For Apple, the iWatch Will be Just the Beginning

Wearable computing devices have come to the forefront lately thanks to a convergence of technologies. Everyone is speculating about an Apple iWatch. Who's saying what, what are the prospects for this technology, and how could the technology affect our culture?

There are two technical avenues before us, and neither one is exclusive of the other. First, there are smart glasses, designed to directly display data in our visual field. Recently, I interviewed the CTO of APX Labs about the work his company is doing with smart glasses, "Can Smart Glasses Replace the Smartphone?" and it has a lot of good background information on the technology. And a side discussion of Google Glass.

The other technology is a wearable display. I mentioned this in Particle Debris on January 25 in the context of curved glass and a currently popular depiction in the SyFy TV show, Continuum. There, agent Kiera Cameron wears a device on her forearm that not only displays information but is a handy digital tool (and Taser).

Rachel Nichols plays Kiera Cameron on SyFy's Continuum -- has a device kind of like that on the right.

Each technology has its advantages. With smart glasses, there's no need to look at a distant, moving target, like an arm. There is an opportunity to overlay information in a helpful way. For example, augmented reality or alternate wavelength (infrared) vision. Sound and vision are easily integrated. On the other hand, those people who wear corrective lenses or prescription sunglasses will find it difficult to integrate smart glasses with their conventional eyewear. Technical advances in optics, however, might allow smart glasses to provide multi-functions: optical correction, opacity, polarization and digital data, all with good taste and style.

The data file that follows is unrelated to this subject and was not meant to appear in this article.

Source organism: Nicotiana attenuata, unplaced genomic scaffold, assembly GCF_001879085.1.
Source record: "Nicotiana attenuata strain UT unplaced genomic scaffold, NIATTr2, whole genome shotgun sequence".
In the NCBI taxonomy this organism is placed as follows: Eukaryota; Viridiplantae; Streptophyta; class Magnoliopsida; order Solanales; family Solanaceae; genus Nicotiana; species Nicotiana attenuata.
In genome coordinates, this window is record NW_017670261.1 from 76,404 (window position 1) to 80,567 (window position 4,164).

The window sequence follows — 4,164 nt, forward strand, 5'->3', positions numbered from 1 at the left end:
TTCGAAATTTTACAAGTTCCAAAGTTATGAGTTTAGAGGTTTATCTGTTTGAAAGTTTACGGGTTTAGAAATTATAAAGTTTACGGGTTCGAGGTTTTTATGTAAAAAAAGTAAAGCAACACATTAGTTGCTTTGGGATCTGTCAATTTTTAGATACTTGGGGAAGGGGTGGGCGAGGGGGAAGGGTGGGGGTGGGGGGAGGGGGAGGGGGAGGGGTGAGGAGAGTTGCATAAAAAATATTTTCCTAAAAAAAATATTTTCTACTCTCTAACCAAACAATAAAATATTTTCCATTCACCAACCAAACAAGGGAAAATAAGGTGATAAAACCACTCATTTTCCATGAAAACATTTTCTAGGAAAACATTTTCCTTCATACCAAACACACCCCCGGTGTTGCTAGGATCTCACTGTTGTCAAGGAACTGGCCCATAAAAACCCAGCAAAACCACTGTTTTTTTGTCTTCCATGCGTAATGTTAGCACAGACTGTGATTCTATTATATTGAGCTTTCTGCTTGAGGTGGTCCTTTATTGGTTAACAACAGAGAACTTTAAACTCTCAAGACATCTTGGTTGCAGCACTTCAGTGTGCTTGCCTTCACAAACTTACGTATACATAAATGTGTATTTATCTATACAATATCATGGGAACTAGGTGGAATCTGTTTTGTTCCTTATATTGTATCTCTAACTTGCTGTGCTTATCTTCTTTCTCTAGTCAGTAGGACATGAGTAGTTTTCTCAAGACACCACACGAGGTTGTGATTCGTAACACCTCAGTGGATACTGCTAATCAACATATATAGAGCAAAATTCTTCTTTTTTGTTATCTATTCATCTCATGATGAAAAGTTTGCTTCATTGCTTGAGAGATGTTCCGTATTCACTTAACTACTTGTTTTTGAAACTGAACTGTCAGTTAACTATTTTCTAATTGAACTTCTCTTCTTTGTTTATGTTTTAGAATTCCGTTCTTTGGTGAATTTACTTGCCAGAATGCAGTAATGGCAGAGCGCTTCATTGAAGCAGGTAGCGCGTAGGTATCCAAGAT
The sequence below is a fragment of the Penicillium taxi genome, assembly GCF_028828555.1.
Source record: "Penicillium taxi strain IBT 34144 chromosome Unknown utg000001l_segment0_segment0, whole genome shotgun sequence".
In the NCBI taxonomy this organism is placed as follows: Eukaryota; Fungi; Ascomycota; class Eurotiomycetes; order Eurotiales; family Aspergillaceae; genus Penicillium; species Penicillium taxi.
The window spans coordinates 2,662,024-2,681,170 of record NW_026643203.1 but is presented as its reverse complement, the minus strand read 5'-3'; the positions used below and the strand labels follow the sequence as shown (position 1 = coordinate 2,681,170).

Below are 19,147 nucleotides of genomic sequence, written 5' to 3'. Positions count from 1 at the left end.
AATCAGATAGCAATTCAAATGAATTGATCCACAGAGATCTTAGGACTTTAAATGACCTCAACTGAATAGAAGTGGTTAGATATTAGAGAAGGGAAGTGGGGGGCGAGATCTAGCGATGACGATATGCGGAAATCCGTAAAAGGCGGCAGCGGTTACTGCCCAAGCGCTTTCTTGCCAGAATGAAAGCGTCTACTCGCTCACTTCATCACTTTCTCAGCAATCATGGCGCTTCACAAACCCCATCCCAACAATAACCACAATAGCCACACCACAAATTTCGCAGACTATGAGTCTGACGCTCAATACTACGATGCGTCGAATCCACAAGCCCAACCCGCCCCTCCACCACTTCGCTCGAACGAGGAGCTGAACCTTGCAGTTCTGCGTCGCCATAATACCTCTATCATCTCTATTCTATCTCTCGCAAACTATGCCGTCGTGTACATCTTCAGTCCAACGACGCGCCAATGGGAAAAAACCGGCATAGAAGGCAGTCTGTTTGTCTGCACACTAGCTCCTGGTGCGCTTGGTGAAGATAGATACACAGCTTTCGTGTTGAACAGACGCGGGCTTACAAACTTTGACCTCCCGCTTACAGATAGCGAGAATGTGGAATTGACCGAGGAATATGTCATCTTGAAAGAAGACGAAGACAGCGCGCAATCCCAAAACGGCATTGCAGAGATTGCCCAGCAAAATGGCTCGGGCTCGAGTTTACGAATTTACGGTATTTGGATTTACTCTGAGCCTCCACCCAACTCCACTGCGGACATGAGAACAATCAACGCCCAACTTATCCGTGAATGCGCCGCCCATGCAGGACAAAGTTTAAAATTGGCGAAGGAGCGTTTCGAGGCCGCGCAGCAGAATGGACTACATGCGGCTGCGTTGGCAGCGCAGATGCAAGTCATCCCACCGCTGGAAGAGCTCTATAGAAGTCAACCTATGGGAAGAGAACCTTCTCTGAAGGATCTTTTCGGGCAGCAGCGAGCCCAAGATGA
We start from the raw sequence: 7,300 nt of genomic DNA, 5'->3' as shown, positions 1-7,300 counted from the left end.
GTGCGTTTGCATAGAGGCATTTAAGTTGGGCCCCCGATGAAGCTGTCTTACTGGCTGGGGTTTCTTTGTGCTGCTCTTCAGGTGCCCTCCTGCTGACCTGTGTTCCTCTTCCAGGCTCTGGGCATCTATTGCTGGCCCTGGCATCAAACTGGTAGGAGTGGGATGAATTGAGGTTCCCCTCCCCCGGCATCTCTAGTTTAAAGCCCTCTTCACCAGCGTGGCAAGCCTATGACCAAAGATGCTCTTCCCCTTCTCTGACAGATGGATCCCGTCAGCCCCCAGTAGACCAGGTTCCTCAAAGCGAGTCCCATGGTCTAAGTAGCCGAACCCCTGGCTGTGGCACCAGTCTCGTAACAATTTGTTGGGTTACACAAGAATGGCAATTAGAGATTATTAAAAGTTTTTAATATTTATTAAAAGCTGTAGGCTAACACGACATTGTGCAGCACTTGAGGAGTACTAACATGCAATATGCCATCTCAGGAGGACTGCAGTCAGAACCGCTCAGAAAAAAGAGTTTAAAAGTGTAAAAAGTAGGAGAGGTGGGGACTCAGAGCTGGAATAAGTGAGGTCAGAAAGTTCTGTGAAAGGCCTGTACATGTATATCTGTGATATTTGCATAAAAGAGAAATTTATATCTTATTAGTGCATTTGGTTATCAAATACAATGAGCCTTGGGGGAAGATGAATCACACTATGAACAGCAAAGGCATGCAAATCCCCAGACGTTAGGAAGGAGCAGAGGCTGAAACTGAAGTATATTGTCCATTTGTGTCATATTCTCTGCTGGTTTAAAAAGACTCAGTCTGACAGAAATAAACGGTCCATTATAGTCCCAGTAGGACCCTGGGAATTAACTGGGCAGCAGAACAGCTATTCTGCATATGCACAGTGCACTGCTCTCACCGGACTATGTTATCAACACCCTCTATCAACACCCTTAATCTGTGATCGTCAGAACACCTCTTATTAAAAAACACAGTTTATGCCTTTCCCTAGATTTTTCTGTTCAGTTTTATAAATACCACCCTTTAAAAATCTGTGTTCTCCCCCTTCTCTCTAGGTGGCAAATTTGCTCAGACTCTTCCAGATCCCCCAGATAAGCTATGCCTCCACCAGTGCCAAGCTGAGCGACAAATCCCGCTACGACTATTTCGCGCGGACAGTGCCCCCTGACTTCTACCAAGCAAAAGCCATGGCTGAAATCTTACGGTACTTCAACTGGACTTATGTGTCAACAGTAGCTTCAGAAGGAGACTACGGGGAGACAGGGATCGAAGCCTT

Smart glasses are especially useful for the military or surgeons, where the hands must remain free and mobile -- or may be encumbered. Wearable devices, like a smart wristwatch suffer less from the curent geek stigma of smart glasses that make one appear awkward -- but the cosmetics there continue to improve. A smart wristwatch doesn't have to solve certain optical problems, isn't as likely to get lost, and may be more amendable to casual consumer use.

The fact that Google is working with smart glasses and Apple is apparently leaning towards a smart wristwatch may say something about the expertise of each company, the patents they hold, and how they want to integrate their current technologies into the consumer space. However Nick Bilton with the NY Times in "Disruptions: Where Apple and Dick Tracy May Converge, notes: "Last year [Apple] filed patents for displays that sit over the eye and stream information to the retina." Plus, another enormous patent application by Apple has come to light that focuses on sensors and movement and leverages from Apple's previous work with Nike.

Rumors are that Apple has 100 people working its iWatch, a placeholder name only.

The problem nowadays is that a thin piece of curved (sturdy, tough) glass on the forearm, weighing perhaps an ounce or two, in order to remain light, likely wouldn't have the battery and processing power to be a stand alone device. That's why we're hearing about a first generation wristwatch that's tied to an iPhone via a wireless link. In time, I would expect the smart wristwatch to grow in size and power, but not weight, while the iPhone in the pocket shrinks and then disappears. In five years the smartphone will seem as ancient as a Sony Walkman.